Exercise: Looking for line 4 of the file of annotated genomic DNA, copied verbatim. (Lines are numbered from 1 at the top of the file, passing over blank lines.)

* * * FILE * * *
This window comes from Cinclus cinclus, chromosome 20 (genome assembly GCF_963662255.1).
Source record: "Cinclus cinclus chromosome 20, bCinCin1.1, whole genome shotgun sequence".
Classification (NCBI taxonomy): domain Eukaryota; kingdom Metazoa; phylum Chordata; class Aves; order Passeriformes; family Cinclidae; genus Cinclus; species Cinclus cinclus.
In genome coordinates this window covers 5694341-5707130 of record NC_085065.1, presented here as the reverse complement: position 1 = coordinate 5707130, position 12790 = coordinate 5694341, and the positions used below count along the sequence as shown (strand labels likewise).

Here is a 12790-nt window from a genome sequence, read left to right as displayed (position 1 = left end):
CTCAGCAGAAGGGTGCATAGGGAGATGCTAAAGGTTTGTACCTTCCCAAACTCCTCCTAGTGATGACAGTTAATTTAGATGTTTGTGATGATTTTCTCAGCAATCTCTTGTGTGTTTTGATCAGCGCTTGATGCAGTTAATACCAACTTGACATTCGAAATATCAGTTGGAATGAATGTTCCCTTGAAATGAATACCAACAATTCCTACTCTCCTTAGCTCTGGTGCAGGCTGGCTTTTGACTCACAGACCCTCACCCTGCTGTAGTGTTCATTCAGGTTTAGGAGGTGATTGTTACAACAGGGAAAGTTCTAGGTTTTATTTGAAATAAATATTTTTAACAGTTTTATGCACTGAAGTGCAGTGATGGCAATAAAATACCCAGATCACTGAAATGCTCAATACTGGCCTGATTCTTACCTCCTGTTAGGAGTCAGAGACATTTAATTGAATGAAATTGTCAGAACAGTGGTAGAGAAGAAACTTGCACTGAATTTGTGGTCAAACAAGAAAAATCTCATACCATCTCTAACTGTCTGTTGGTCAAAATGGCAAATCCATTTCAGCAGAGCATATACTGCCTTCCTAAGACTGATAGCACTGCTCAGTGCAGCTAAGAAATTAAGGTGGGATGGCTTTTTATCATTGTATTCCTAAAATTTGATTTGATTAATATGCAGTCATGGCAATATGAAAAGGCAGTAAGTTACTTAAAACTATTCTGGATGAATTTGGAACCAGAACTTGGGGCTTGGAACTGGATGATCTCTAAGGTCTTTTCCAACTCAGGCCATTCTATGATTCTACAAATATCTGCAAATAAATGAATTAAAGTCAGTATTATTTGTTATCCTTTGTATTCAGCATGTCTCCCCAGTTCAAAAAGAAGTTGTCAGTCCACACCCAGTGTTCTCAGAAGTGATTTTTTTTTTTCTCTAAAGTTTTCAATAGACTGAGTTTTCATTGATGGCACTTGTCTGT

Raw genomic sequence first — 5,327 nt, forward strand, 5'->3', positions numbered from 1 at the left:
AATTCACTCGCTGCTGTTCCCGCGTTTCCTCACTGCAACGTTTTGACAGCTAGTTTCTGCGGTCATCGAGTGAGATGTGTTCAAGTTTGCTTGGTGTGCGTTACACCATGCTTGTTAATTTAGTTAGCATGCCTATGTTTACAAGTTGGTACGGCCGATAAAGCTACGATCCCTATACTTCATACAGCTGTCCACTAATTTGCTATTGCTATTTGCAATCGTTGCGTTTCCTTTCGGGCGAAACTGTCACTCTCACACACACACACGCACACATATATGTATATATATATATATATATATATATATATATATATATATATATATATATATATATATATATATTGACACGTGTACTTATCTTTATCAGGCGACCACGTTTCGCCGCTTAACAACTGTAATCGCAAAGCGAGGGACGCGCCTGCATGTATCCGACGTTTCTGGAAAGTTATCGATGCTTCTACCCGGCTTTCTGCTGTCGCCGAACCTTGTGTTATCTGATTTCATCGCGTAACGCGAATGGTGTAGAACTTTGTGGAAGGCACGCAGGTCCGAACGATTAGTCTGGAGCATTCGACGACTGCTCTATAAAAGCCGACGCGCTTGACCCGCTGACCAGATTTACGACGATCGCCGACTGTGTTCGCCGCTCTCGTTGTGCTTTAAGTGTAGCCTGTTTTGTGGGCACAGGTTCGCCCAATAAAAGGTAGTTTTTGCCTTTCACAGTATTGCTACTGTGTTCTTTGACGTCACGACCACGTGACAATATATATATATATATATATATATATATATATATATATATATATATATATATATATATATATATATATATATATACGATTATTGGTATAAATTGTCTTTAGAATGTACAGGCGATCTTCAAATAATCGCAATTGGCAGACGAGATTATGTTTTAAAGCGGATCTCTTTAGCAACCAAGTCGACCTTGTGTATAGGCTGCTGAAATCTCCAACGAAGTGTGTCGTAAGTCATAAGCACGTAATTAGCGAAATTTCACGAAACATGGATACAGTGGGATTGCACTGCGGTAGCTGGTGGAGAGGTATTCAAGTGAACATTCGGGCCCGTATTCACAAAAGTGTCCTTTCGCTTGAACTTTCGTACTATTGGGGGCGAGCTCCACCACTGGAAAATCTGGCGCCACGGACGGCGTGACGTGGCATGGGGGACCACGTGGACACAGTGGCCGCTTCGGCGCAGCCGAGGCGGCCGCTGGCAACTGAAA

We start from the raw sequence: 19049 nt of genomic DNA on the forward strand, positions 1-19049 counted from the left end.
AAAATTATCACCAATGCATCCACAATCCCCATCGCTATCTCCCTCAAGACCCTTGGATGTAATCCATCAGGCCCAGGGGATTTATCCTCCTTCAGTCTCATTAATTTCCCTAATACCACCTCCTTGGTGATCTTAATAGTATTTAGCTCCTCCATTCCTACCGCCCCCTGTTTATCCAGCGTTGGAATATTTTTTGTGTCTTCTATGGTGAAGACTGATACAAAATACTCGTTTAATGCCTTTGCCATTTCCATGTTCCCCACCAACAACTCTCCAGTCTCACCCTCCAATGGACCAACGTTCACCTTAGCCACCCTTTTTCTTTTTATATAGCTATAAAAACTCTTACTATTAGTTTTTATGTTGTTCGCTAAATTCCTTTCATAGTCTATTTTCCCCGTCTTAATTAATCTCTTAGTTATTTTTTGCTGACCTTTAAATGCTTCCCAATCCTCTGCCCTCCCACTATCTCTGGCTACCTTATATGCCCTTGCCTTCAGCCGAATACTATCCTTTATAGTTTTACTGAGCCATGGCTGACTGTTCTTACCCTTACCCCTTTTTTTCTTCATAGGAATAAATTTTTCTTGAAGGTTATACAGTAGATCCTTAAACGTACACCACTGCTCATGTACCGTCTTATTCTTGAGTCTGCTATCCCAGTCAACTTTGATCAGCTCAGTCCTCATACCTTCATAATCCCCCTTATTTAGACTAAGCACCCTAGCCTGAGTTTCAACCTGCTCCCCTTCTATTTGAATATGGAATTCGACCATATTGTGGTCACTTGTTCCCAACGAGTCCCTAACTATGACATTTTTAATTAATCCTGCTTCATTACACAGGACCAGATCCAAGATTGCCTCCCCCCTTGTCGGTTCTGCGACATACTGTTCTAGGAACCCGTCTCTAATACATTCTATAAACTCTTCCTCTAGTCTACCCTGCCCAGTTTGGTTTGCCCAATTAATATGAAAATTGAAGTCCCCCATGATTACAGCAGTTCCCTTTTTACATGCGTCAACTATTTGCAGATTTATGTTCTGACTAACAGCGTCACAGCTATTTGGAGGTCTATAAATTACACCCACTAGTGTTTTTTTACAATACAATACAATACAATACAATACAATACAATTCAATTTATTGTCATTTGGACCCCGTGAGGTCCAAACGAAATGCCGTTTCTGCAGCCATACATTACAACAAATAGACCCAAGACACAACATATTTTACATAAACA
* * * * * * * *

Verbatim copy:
In genome coordinates this window covers 5694341-5707130 of record NC_085065.1, presented here as the reverse complement: position 1 = coordinate 5707130, position 12790 = coordinate 5694341, and the positions used below count along the sequence as shown (strand labels likewise).